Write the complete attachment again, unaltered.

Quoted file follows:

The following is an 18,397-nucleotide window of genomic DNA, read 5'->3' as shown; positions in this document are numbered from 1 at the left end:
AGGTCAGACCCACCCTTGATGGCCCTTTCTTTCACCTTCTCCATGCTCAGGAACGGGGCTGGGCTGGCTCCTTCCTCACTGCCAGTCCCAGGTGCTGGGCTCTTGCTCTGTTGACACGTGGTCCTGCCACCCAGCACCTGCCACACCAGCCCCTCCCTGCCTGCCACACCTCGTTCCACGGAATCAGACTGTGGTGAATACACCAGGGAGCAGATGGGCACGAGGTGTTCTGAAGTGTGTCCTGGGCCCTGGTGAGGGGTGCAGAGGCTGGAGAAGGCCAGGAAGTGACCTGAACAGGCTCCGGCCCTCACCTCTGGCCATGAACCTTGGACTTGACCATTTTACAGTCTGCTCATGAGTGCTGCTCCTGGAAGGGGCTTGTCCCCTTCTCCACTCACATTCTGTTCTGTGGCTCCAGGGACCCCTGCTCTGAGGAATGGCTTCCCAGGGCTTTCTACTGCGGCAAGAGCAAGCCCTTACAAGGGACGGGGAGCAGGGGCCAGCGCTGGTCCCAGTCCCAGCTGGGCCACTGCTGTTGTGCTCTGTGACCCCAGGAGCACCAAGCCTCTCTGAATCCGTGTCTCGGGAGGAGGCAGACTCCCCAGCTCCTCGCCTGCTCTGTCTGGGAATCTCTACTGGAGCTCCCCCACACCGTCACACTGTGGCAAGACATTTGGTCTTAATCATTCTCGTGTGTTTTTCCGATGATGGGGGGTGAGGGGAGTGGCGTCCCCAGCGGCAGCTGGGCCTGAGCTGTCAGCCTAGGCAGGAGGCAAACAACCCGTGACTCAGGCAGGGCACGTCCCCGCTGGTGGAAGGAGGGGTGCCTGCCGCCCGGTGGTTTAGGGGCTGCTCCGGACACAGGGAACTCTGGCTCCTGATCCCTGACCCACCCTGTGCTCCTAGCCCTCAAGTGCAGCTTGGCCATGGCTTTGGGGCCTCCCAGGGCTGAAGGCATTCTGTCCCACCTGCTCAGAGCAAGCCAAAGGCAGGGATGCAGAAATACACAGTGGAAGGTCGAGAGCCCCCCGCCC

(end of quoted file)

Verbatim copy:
The following is an 18,397-nucleotide window of genomic DNA, read 5'->3' as shown; positions in this document are numbered from 1 at the left end:
AGGTCAGACCCACCCTTGATGGCCCTTTCTTTCACCTTCTCCATGCTCAGGAACGGGGCTGGGCTGGCTCCTTCCTCACTGCCAGTCCCAGGTGCTGGGCTCTTGCTCTGTTGACACGTGGTCCTGCCACCCAGCACCTGCCACACCAGCCCCTCCCTGCCTGCCACACCTCGTTCCACGGAATCAGACTGTGGTGAATACACCAGGGAGCAGATGGGCACGAGGTGTTCTGAAGTGTGTCCTGGGCCCTGGTGAGGGGTGCAGAGGCTGGAGAAGGCCAGGAAGTGACCTGAACAGGCTCCGGCCCTCACCTCTGGCCATGAACCTTGGACTTGACCATTTTACAGTCTGCTCATGAGTGCTGCTCCTGGAAGGGGCTTGTCCCCTTCTCCACTCACATTCTGTTCTGTGGCTCCAGGGACCCCTGCTCTGAGGAATGGCTTCCCAGGGCTTTCTACTGCGGCAAGAGCAAGCCCTTACAAGGGACGGGGAGCAGGGGCCAGCGCTGGTCCCAGTCCCAGCTGGGCCACTGCTGTTGTGCTCTGTGACCCCAGGAGCACCAAGCCTCTCTGAATCCGTGTCTCGGGAGGAGGCAGACTCCCCAGCTCCTCGCCTGCTCTGTCTGGGAATCTCTACTGGAGCTCCCCCACACCGTCACACTGTGGCAAGACATTTGGTCTTAATCATTCTCGTGTGTTTTTCCGATGATGGGGGGTGAGGGGAGTGGCGTCCCCAGCGGCAGCTGGGCCTGAGCTGTCAGCCTAGGCAGGAGGCAAACAACCCGTGACTCAGGCAGGGCACGTCCCCGCTGGTGGAAGGAGGGGTGCCTGCCGCCCGGTGGTTTAGGGGCTGCTCCGGACACAGGGAACTCTGGCTCCTGATCCCTGACCCACCCTGTGCTCCTAGCCCTCAAGTGCAGCTTGGCCATGGCTTTGGGGCCTCCCAGGGCTGAAGGCATTCTGTCCCACCTGCTCAGAGCAAGCCAAAGGCAGGGATGCAGAAATACACAGTGGAAGGTCGAGAGCCCCCCGCCC